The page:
Robert Laurence Binyon
In Misty Blue - Poem by Robert Laurence Binyon
In misty blue the lark is heard
Above the silent homes of men;
The bright--eyed thrush, the little wren,
The yellow--billed sweet--voiced blackbird
Mid sallow blossoms blond as curd
Or silver oak boughs, carolling
With happy throat from tree to tree,
Sing into light this morn of spring
That sang my dear love home to me.
Be starry, buds of clustered white,
Around the dark waves of her hair!
The young fresh glory you prepare
Is like my ever--fresh delight
When she comes shining on my sight
With meeting eyes, with such a cheek
As colours fair like flushing tips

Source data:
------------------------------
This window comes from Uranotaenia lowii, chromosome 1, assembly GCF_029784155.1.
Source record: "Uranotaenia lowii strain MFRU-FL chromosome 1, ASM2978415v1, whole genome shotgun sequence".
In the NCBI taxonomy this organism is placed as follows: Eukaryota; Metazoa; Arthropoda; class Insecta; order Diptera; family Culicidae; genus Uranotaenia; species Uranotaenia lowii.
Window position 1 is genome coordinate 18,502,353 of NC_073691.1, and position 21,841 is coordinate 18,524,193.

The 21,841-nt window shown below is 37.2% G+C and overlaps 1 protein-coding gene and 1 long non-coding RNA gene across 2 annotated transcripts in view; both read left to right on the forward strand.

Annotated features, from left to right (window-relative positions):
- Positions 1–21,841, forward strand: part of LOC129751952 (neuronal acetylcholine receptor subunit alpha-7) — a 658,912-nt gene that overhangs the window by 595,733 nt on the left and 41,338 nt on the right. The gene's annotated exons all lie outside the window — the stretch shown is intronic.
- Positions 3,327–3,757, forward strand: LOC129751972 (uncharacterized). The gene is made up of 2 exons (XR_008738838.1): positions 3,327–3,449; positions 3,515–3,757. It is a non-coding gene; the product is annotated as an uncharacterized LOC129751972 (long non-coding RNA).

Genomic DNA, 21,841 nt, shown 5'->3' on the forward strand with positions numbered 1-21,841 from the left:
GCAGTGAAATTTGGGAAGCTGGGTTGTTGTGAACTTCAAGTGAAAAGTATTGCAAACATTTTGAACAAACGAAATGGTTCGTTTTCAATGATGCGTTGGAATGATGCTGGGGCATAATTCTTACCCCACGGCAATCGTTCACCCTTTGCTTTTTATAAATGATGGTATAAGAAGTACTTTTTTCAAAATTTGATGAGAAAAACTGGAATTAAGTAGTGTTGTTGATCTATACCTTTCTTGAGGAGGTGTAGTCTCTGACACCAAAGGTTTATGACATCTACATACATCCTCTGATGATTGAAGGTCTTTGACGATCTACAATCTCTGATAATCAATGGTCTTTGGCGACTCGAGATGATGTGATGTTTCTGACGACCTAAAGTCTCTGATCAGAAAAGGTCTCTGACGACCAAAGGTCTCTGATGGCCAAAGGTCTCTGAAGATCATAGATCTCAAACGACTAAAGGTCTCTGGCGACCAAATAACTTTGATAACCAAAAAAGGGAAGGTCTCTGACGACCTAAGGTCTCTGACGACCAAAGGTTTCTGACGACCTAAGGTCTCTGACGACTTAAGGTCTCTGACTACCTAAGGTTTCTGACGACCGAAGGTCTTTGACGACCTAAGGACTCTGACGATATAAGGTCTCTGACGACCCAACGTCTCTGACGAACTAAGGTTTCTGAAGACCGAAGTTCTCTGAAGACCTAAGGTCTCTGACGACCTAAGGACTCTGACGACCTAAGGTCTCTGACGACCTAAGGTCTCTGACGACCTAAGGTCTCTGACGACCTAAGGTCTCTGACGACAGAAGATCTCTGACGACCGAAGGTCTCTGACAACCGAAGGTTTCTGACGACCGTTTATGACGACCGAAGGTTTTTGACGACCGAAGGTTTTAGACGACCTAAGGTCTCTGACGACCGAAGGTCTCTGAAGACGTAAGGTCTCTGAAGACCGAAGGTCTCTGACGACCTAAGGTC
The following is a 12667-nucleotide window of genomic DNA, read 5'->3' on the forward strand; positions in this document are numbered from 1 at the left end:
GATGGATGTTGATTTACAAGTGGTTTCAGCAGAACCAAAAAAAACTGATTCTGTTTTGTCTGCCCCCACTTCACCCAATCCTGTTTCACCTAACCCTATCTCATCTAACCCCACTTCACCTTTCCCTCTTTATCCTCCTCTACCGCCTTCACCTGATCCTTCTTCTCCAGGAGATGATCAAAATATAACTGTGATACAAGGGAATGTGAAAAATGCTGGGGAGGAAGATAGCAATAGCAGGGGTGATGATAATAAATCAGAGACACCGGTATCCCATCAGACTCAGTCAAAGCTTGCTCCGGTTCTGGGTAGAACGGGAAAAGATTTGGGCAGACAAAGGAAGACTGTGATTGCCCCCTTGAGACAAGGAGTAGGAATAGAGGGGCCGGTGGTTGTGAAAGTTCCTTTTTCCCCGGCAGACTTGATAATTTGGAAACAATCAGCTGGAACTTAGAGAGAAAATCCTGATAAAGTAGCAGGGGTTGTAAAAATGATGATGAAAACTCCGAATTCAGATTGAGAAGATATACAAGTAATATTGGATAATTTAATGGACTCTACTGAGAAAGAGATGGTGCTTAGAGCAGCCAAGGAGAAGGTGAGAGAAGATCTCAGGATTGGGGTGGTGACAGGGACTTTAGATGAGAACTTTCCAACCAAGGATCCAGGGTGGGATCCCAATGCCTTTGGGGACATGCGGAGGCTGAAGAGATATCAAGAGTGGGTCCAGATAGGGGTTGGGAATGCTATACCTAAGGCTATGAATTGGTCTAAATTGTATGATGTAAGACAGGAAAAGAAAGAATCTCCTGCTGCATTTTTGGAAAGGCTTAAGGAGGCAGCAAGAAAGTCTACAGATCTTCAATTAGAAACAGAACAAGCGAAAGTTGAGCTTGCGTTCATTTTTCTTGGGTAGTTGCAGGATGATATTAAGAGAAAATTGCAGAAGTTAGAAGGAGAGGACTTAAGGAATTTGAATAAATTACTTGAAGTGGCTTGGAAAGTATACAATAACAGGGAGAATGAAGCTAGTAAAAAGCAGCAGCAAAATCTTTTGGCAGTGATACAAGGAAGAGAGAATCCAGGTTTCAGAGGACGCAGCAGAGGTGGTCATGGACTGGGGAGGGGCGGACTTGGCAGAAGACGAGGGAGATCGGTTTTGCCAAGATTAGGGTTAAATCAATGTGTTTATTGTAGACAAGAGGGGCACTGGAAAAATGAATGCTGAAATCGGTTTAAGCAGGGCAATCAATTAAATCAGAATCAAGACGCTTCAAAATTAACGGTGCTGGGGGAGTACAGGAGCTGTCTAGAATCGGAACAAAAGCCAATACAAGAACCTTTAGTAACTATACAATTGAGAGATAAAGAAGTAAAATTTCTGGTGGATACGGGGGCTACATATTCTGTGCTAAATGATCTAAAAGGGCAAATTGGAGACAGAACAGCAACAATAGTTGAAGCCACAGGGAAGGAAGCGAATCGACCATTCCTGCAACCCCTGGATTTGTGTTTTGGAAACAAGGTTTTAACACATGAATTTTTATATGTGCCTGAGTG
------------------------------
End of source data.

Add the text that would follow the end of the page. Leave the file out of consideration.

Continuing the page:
Of shoots, and music ere she speak
Lies in the wonder of her lips.
Airs of the morning, breathe about
Keen faint scents of the wild wood--side
From thickets where primroses hide
Mid the brown leaves of winter's rout.
Chestnut and willow, beacon out
For joy of her, from far and nigh,
Your English green on English hills:
Above her head, song--quivering sky,
And at her feet, the daffodils.
Because she breathed, the world was more,
And breath a finer soul to use,
And life held lovelier hopes to choose:
But O to--day my heart brims o'er,
Earth glows as from a kindled core,
Like shadows of diviner things
Are hill and cloud and flower and tree--
A splendour that is hers and spring's,--
The day my love came home to me.
Comments about In Misty Blue by Robert Laurence Binyon
Read this poem in other languages
This poem has not been translated into any other language yet.
Still I Rise
The Road Not Taken
If You Forget Me
Edgar Allan Poe
Stopping By Woods On A Snowy Evening
I Do Not Love You Except Because I Love You
Do Not Stand At My Grave And Weep
Mary Elizabeth Frye